Top 3 meet again at BMW PGA, but compelling rivalry remains elusive
VIRGINIA WATER, England -- Wentworth golf club is in full bloom, London is in the throes of a heat wave and the world's top three golfers are all present at the European Tour's flagship event.
What could possibly improve on that? How about adding a bunch of elite Americans to the field at the BMW PGA Championship?
"Not really, to be honest," said Rory McIlroy, the No. 1 player in the World Ranking. "They have got their big events over there. This is a great event for us. It's great if people want to come over and play, but I think it's just fine the way it is."
So, America, how do you like them apples? McIlroy is still only 23, but he is comfortable enough in his own skin to say what he thinks, even when he knows it's not the party line.
It was here last year that Luke Donald (now No. 2) beat Lee Westwood (now No. 3) in a playoff to win the big bucks and rise to No. 1 in the world. Since then, it has mostly been McIlroy and Donald who have been playing tag with the No. 1 pedestal.
This week, McIlroy is "it." But does he truly believe he is the best player in the world? McIlroy possesses humility, but false modesty is not in his make-up.
"Yeah, you have to believe you're better than anyone else," he said. "On my day, I believe I can beat anyone in the world. It's just finding that capability when you're not playing your best to still come out on top. That's the thing that I'm trying to learn how to do. It's just a matter of going out there and showing everyone what I believe."
Sport needs its rivals to fuel the spectacle. It's awe-inspiring when a Haley's Comet player like Tiger Woods comes along, but it's often more interesting to take a side in a classic rivalry. Arnie or Jack? Tom or Jack? Seve or Faldo?
Donald, even when he is No. 1, has never been bold or brassy enough to generate the feel of a serious rivalry with McIlroy or Westwood, even if he quietly believes he is the best player of this European triumvirate.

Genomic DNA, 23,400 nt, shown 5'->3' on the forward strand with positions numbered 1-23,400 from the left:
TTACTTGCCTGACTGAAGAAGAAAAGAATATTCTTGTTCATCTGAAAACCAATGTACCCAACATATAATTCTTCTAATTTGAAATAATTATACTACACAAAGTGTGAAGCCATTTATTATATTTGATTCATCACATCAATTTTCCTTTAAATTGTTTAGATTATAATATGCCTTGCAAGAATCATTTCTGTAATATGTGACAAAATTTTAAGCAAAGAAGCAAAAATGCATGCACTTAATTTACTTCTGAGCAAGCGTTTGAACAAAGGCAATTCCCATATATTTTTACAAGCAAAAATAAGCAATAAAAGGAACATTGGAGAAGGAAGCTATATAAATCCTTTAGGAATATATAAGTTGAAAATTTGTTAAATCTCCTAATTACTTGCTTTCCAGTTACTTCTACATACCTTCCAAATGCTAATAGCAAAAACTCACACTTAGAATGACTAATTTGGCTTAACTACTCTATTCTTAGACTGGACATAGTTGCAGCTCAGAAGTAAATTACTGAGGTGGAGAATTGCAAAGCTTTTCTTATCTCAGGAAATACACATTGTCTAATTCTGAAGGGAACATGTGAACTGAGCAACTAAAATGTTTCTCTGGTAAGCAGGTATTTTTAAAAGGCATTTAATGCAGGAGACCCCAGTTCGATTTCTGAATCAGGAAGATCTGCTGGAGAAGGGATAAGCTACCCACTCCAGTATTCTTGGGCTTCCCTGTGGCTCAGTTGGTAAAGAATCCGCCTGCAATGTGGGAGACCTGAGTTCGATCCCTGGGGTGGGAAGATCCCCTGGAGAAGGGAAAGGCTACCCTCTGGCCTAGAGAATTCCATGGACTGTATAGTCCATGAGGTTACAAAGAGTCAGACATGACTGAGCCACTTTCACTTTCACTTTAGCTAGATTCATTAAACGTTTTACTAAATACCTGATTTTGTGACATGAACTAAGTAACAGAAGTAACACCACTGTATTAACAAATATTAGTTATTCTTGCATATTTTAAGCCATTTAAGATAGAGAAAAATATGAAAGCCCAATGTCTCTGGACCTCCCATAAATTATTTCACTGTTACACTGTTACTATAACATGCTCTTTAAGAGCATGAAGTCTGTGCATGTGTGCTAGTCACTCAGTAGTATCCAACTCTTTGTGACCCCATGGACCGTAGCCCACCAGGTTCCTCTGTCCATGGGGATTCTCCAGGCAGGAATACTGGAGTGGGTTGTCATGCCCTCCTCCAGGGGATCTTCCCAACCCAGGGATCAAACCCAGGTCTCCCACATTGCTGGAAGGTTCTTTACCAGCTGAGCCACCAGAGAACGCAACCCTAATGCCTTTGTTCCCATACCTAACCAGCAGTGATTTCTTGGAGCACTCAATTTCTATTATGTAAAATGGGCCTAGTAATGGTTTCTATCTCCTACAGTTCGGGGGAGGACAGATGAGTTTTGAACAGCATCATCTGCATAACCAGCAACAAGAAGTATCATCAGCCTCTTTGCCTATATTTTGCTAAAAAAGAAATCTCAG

"I've been one of the most consistent players over the last couple of years," is his consistent and modest reply when asked to name the best player in the world. So how does the 34-year-old compare his game to McIlroy's?
"Rory is one of the most naturally-gifted players there is," Donald said. "He just has that look about him -- free flowing. Just seems really effortless. If I don't work hard and grind it out, I'm not going to be that successful. It's just not that easy for me."
But make no mistake, just because he is admirably honest and not as outgoing as McIlroy, Donald is just as competitive.
"You know, just daily things like chasing my daughter up to the top of the stairs," he said. "I don't like to let my daughter win, and she's a 2-year-old."
Donald seems to be enjoying a friendly rivalry with McIlroy. They even tweet congratulations when one leapfrogs the other to the No. 1 spot. But the more brash-talking Westwood plays down any rivalry, and he was in a cheeky mood at Wentworth.
Would he rather win by 10 shots on Sunday or beat Donald in a playoff.
"I'd rather win by 10, obviously," Westwood said.
How about beating Rory and Luke in a playoff, albatross at the last?
"I really don't care," he said. "Go for the hat-trick on daft questions."
Westwood was enjoying the banter but not taking the bait. A lot of people would like to see a rivalry between you three ...
"You weren't happy with the rivalry last year?" Westwood interrupted. "It was No. 1 and No. 2. You're very greedy. As a player you turn up trying to win the golf tournament. You're not worried about what everybody else does. To be perfectly honest and perfectly ruthless, I would rather I play brilliant this week and everybody else played crap."
That drew a big laugh, and then he offered a review of his so-called rivals' strengths.
"Luke is probably the best in the world from 80 yards in. He's phenomenal from that distance. And, you know, I like the sort of effortless power of Rory."
What about his own game?
"I like all of it," Westwood said smiling.
Westwood tees off Thursday at 8:15 a.m. (3:15 a.m. ET) in the company of 2010 U.S. Open champion Graeme McDowell and Thomas Bjorn. McIlroy tees off in the next threesome at 8:25 a.m. along with Ernie Els and Martin Laird. Donald has a lunch date at 12:40 p.m. with Alvaro Quiros and Doral champion Justin Rose.
Donald is a 7-1 favorite to win, Westwood is 11-1 and McIloy is 12-1. The British bookmakers, at least, love a rivalry.